Katie Price has finally responded after internet trolls posted ‘sex videos’ of her disabled son Harvey.
The TV star and model is undertaking a campaign to make online abuse a designated criminal offence, and is even taking the issue to the Commons.
Harvey is 15-years-old, and lives with partial blindness, autism and Prader-Willi syndrome. He has routinely been subjected to abuse online.
This abuse culminated last year when an unnamed 19-year-old from Sussex was cautioned by police for the hateful comments online.
On ITV’s Peston on Sunday, Price spoke about the abuse Harvey has suffered online, saying:
Harvey was getting racial abuse, they were mocking him, doing sex videos on him, putting him in t-shirts, and he’s got complex special needs – I’ve got five children but they always pick on him.
I got two people arrested, [the police] seized all their computers, they seized everything, took them quite far, but then it got to the point where they can’t charge them with nothing because there’s nothing in place for it.
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As such, Price is trying to introduce legislation to the Commons under the name ‘Harvey’s Law’, which will make it illegal to abuse people online.
The proposals have received support from Stella Creasy MP and John Whittingdale MP, according to Huffington Post.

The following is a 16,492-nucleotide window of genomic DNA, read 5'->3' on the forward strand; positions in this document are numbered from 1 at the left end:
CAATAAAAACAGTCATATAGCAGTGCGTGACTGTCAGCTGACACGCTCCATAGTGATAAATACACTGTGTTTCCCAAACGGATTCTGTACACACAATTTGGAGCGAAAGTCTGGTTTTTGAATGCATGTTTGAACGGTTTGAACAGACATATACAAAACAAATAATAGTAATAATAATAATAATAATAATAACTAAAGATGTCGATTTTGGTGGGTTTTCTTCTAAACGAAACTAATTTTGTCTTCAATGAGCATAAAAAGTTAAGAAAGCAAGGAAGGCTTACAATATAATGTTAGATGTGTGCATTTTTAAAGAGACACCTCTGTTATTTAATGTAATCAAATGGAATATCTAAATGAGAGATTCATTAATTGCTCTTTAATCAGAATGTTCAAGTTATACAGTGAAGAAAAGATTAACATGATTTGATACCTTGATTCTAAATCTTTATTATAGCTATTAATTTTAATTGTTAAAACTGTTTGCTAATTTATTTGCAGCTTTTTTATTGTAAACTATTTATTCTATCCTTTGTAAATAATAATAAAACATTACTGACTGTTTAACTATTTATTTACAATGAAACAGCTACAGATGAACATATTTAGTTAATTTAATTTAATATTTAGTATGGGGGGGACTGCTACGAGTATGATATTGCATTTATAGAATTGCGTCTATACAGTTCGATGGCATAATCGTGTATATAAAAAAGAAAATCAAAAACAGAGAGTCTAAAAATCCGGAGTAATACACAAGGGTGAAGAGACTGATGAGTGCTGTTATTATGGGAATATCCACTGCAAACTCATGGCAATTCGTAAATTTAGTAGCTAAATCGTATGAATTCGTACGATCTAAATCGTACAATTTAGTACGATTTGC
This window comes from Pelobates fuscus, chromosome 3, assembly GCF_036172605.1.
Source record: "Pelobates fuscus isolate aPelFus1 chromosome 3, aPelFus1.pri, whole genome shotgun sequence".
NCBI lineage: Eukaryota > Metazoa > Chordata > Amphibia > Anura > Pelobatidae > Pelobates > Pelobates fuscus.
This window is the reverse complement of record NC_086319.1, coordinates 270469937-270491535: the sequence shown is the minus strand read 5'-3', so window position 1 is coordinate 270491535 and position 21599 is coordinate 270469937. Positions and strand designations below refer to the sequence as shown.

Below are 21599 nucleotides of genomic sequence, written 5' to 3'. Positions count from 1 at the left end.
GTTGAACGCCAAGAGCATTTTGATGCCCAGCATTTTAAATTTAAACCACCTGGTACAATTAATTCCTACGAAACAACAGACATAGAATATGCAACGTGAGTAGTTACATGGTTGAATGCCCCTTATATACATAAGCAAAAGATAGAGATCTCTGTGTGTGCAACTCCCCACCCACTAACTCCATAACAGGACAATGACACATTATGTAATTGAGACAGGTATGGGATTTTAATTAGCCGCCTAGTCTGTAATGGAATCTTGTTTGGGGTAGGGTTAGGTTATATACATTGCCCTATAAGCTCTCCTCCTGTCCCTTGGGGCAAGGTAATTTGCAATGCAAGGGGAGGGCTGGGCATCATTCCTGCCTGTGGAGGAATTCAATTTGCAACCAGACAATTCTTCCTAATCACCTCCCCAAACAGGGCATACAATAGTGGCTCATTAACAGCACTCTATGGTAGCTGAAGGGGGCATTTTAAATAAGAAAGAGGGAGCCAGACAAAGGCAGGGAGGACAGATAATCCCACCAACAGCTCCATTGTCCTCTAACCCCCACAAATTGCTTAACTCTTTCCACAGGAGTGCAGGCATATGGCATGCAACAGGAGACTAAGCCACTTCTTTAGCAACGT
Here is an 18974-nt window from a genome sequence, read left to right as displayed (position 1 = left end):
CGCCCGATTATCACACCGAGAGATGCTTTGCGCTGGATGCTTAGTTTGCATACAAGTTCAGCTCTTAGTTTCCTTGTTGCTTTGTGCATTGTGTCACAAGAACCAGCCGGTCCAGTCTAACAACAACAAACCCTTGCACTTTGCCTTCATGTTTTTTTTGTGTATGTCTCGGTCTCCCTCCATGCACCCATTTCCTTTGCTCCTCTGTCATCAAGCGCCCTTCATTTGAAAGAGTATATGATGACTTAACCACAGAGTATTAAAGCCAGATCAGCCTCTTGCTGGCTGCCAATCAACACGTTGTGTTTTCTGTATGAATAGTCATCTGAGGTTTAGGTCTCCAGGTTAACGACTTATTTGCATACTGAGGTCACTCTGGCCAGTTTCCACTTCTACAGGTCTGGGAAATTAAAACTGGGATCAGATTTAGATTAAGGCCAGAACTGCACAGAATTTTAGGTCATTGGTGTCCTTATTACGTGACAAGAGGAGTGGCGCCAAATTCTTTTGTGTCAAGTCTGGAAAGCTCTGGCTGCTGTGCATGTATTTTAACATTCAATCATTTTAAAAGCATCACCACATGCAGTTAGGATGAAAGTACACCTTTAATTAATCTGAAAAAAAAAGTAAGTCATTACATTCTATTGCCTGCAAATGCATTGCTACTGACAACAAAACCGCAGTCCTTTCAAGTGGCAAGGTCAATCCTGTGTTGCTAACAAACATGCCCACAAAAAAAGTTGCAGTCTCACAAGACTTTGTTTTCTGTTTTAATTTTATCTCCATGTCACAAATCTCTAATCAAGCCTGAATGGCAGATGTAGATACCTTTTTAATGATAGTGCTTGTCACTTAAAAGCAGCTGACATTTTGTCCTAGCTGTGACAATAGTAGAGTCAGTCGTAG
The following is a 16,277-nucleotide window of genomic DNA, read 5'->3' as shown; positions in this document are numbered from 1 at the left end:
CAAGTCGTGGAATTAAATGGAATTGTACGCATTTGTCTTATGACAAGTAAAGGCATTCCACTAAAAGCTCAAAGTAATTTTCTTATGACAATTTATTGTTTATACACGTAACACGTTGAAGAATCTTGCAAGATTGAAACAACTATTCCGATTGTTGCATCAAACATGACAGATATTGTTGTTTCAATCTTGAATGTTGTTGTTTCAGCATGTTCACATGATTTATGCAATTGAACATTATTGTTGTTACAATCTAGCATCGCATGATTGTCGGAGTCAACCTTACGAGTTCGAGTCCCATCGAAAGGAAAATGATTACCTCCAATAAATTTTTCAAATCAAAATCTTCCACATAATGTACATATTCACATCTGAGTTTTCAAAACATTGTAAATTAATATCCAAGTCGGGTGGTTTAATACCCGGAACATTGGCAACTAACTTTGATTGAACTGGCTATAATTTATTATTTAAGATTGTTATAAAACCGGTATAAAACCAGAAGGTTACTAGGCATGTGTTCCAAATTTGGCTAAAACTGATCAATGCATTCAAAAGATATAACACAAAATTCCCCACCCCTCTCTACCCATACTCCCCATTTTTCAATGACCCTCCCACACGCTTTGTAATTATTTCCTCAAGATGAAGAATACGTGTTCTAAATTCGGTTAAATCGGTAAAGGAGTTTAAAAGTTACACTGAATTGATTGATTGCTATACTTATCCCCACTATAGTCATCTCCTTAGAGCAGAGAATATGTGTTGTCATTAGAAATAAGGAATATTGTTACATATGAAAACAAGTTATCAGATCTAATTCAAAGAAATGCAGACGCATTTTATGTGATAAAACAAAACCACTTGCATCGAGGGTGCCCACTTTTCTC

What happened to Katie’s son is horrific and completely unacceptable.
My frustration as somebody who has always experienced this is all too often it seems an issue about malicious communications, actually there is legislation around harassment.
The police and the CPS need to be much better at using the harassment legislation and put the victim at the centre of it.
— Peston on Sunday (@pestononsunday) February 4, 2018
I do think this is something we need to look at. When I was chairman of the Culture, Media and Sport select committee, we looked at the growth of the internet and the challenges it had brought.
During her interview with Robert Peston, Price also took aim at the hypocrisy of the lack of consistency with online security which allows these abusive practices to be carried out.
She also took aim at Channel 4 for having Frankie Boyle on the channel as they promoted the Paralympics.
She claimed that while the channel was promoting equality with the games, Frankie Boyle appeared on a show and made ‘horrific’ statements about Harvey.
If I said something on the street about someone, you’d get arrested or whatever, but why is it online it doesn’t seem strong enough?
If you go to buy a car, you need to give your address, you need to have some kind of security, and they need to do that online.
Katie’s suggestions include adding your personal details to online accounts as a requirement for registration.
This would, in theory, prevent the trolls who get banned from social media from just setting up another account and continuing the abuse.
Price is looking to send the suggestions to, and give evidence in front of, the Petitions Committee, who will look at whether tech companies are doing enough to protect its vulnerable users.